White House Press Secretary Jay Carney on Wednesday defended Secretary of State Hillary Rodham Clinton’s statement before the Senate Foreign Relations Committee that it doesn’t make a difference what administration officials first said in explaining how  Ambassador J. Christopher Stevens and three other Americans were slain in last September’s attack in Benghazi, Libya.

Carney told reporters at the daily press briefing that there has been an “obvious political obsession over a series of talking points” that bears no relevance to the essential issues at stake.

“No one took more seriously the fact that we lost four American lives in Benghazi than the president of the United States and the secretary of state of the United States,” Carney said.

“And whatever was said — based on information provided by the intelligence community  — on a series of Sunday shows bears no ultimate relevance” to the question of what happened and who was responsible for the attack, he added.

The talking points – long a focus of conservatives skeptical of the administration’s changing explanation of the Benghazi attack  — were at the center of a heated exchange between Clinton and freshman Sen. Ron Johnson (R-Wis.) during Wednesday’s Senate hearing.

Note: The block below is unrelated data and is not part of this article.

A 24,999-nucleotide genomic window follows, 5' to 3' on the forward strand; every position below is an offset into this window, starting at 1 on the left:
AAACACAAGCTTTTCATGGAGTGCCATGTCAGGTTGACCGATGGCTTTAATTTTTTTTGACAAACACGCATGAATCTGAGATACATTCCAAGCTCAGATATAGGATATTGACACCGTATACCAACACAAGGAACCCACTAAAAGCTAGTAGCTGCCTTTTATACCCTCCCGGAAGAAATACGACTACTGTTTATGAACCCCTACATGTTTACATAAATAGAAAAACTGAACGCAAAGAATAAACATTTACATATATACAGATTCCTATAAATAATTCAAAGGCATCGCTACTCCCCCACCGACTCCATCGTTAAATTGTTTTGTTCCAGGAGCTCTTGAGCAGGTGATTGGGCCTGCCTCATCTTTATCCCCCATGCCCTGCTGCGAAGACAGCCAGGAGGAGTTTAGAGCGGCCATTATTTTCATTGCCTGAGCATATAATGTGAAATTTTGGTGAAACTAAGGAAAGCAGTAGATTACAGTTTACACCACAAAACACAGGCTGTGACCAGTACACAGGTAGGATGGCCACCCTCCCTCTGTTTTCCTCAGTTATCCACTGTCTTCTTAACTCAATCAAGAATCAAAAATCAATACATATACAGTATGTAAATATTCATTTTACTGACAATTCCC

While the Benghazi hearing was the focus of most reporters’ questions, speculation about the 2016 presidential race also found its way into Wednesday’s briefing.

At one point, Carney caused a brief stir when he referred to the secretary of state as “President Clinton” rather than as “Secretary Clinton.”

He chalked that up to the fact that he had a “nice, long conversation with President Clinton – Bill Clinton – just the other day.”

Asked later about a Politico story quoting an unnamed Democrat saying that Vice President Biden is “intoxicated by the idea” of running for president in 2016, Carney dismissed the report.

“Whose words were those? The Onion?” he quipped.